One regiment’s sweetheart

Following a request published in CARPNews from Contributing Editor Ted Barris for stories about the Korean War, one reader wrote to provide her perspective from the home front. Here’s her story.

By November of 1952, Pte. Len Peterson had been away from his home in southern Alberta for eight weeks. The last time he had walked familiar streets in Olds, he had been on embarkation leave. After that, his 3rd Battalion of the Princess Patricia’s Canadian Light Infantry had pulled up stakes from their advanced training camp in Wainwright and shipped out for Korea aboard the USNS Marine Adder. During its first weeks in the line, Peterson’s battalion assisted the British Black Watch regiment on the area called the Hook and then began settling in for its first Korean winter. To warm himself during one daytime break, Peterson wrote a letter home to a girl he’d known in high school. He hoped he might get a response.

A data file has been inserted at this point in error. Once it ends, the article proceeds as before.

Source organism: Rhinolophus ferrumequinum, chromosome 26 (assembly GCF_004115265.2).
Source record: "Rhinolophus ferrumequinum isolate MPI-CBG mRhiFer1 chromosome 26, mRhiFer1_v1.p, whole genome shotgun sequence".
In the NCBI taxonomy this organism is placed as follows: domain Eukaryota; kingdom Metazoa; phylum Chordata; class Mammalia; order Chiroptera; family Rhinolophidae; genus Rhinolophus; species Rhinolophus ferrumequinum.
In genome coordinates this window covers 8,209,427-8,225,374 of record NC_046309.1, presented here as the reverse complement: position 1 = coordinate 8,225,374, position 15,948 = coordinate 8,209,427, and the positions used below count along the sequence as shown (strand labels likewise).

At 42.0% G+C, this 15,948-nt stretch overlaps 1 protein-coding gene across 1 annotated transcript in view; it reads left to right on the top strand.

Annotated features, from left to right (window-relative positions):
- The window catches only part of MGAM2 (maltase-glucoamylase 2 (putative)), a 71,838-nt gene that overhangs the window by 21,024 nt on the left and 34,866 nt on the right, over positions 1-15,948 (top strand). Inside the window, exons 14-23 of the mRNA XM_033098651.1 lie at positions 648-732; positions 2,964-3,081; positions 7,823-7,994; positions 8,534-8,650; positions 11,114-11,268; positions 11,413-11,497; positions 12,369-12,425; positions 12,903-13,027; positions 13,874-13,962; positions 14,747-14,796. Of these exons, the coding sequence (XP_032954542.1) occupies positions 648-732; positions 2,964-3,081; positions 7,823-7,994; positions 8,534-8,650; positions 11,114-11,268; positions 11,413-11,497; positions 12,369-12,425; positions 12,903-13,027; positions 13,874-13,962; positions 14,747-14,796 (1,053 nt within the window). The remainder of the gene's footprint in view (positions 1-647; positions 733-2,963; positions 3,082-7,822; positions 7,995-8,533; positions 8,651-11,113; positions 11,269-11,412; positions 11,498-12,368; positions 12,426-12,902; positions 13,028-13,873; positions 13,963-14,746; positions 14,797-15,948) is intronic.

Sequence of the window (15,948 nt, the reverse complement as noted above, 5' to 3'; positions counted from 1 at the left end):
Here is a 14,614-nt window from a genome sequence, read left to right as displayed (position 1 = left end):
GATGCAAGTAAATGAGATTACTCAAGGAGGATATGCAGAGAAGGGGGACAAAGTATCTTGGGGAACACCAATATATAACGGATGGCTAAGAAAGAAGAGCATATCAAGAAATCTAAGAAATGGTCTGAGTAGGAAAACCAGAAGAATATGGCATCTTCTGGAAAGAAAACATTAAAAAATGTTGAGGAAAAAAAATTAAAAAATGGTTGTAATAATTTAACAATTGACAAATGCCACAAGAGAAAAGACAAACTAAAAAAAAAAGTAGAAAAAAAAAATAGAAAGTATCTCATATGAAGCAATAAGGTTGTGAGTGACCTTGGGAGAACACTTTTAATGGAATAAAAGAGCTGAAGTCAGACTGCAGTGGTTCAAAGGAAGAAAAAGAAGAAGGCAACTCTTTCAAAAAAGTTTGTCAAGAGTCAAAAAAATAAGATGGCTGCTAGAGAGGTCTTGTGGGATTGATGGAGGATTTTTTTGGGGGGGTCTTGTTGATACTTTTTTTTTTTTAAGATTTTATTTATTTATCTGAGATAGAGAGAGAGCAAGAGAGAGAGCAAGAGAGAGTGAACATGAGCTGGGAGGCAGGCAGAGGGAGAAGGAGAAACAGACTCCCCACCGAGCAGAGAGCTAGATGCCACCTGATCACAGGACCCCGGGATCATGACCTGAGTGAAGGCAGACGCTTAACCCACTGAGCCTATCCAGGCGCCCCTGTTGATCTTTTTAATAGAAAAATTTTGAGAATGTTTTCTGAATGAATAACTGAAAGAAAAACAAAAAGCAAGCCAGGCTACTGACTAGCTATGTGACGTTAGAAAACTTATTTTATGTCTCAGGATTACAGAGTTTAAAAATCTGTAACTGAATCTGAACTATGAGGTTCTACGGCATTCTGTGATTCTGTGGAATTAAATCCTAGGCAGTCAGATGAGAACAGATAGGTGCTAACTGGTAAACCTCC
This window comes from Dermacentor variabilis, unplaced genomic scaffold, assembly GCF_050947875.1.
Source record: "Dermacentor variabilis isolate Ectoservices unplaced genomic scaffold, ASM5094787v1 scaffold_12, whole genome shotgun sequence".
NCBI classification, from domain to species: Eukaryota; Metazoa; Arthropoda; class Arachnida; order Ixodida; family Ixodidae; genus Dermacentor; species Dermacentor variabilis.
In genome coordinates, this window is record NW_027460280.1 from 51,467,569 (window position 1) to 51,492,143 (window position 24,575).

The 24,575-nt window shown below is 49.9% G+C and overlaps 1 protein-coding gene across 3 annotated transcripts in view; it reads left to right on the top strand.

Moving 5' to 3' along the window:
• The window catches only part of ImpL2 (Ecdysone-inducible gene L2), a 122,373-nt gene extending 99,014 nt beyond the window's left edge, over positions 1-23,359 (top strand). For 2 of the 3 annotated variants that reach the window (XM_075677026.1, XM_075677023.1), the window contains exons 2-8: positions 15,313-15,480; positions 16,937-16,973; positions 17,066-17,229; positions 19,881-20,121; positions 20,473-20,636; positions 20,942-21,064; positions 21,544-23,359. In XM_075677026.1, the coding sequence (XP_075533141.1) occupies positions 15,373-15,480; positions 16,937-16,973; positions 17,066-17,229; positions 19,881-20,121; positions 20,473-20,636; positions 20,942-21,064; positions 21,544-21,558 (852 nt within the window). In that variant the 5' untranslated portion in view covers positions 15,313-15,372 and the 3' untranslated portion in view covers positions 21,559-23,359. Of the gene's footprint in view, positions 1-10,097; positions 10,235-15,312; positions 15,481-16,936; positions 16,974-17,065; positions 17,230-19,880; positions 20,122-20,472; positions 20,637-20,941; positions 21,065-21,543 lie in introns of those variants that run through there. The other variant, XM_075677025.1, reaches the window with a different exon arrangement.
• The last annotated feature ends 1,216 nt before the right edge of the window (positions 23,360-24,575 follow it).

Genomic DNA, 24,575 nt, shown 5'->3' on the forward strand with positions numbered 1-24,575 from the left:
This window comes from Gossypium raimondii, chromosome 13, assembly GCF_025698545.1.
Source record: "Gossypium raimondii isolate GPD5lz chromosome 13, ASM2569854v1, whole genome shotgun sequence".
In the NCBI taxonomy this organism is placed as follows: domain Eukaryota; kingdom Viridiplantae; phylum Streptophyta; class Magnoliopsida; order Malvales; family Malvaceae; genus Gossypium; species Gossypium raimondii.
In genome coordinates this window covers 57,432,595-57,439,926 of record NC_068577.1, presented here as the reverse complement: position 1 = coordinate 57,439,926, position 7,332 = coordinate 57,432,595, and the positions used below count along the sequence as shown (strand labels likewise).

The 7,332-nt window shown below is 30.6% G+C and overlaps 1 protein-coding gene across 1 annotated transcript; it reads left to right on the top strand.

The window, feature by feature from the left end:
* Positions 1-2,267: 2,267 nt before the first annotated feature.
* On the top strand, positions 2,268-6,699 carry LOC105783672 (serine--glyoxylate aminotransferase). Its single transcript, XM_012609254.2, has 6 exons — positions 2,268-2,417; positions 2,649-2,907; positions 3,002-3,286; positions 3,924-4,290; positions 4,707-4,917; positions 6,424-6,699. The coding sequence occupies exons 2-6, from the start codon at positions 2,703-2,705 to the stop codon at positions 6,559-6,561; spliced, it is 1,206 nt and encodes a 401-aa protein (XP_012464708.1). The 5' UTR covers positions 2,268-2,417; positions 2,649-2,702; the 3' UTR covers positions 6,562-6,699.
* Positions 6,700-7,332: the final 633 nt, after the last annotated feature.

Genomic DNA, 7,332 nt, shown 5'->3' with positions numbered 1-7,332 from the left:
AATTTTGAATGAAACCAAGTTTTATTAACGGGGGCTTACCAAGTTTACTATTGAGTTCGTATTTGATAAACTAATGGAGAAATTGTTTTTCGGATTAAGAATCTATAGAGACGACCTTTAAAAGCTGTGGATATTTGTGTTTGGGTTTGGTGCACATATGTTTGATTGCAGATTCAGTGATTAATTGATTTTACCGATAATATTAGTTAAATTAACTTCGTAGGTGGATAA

Before long a letter arrived at his No. 8 Platoon position in Korea. Peterson wrote back. This time he enclosed a few snapshots – pictures showing the countryside, the dog that had become the platoon mast and living quarters in tents and bunkers. Generally shy and quiet, Peterson asked his school chum in Olds, Rose Marie Stumpf, to write to some of his platoon mates and to send pictures from home. Soon letters were also arriving for Joe Tonkin, Bill Reid, Pat Fontaine, Carson Hutchens and Johnny Birjuit.

The letters contained news from home: what young people their age were doing, as well as word on what was hot in books, records and movies. Enclosed were snaps with comments on the back: “How do you like my new spring outfit?” And “This is a pale mauve formal I’m going to wear for graduation.”

^By the time 16-year-old Rose Marie graduated from high school, in the spring of 1953, she had been dubbed “The Sweetheart of the PPCLI” and her picture was on display in the tents and bunkers of many members of the Princess Patricias 3rd Battalion. Back home in Olds, Rose Marie had written over 500 letters and was being besieged by newspaper reporters from Calgary and Winnipeg for the inside story on becoming the Korea forces’ pin-up.

“It’s up to us to do something for the boys,” responded Rose Marie. “After all, they are over in Korea fighting for us.”